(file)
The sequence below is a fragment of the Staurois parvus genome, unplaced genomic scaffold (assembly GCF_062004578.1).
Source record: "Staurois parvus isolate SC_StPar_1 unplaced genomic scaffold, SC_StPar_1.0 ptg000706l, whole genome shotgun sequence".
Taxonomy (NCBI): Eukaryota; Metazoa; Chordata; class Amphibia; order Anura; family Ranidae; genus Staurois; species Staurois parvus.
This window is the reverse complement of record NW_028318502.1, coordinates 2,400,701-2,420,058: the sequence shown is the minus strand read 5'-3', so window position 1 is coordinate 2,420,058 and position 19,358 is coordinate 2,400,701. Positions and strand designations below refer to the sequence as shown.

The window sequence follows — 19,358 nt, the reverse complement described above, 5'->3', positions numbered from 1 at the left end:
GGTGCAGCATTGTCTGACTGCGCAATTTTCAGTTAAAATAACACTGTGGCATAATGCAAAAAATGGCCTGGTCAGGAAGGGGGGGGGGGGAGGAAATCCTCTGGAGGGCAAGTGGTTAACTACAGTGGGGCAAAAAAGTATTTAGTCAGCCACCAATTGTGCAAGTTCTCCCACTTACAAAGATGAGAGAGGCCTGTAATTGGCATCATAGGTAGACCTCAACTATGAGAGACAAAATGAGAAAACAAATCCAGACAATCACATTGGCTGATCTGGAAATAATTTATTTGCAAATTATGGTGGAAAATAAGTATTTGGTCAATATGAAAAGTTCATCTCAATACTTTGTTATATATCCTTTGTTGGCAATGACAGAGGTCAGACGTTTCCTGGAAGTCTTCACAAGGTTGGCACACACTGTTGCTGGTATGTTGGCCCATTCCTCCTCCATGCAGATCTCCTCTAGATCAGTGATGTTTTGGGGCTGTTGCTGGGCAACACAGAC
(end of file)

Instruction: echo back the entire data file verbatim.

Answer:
The sequence below is a fragment of the Staurois parvus genome, unplaced genomic scaffold (assembly GCF_062004578.1).
Source record: "Staurois parvus isolate SC_StPar_1 unplaced genomic scaffold, SC_StPar_1.0 ptg000706l, whole genome shotgun sequence".
Taxonomy (NCBI): Eukaryota; Metazoa; Chordata; class Amphibia; order Anura; family Ranidae; genus Staurois; species Staurois parvus.
This window is the reverse complement of record NW_028318502.1, coordinates 2,400,701-2,420,058: the sequence shown is the minus strand read 5'-3', so window position 1 is coordinate 2,420,058 and position 19,358 is coordinate 2,400,701. Positions and strand designations below refer to the sequence as shown.

The window sequence follows — 19,358 nt, the reverse complement described above, 5'->3', positions numbered from 1 at the left end:
GGTGCAGCATTGTCTGACTGCGCAATTTTCAGTTAAAATAACACTGTGGCATAATGCAAAAAATGGCCTGGTCAGGAAGGGGGGGGGGGGAGGAAATCCTCTGGAGGGCAAGTGGTTAACTACAGTGGGGCAAAAAAGTATTTAGTCAGCCACCAATTGTGCAAGTTCTCCCACTTACAAAGATGAGAGAGGCCTGTAATTGGCATCATAGGTAGACCTCAACTATGAGAGACAAAATGAGAAAACAAATCCAGACAATCACATTGGCTGATCTGGAAATAATTTATTTGCAAATTATGGTGGAAAATAAGTATTTGGTCAATATGAAAAGTTCATCTCAATACTTTGTTATATATCCTTTGTTGGCAATGACAGAGGTCAGACGTTTCCTGGAAGTCTTCACAAGGTTGGCACACACTGTTGCTGGTATGTTGGCCCATTCCTCCTCCATGCAGATCTCCTCTAGATCAGTGATGTTTTGGGGCTGTTGCTGGGCAACACAGAC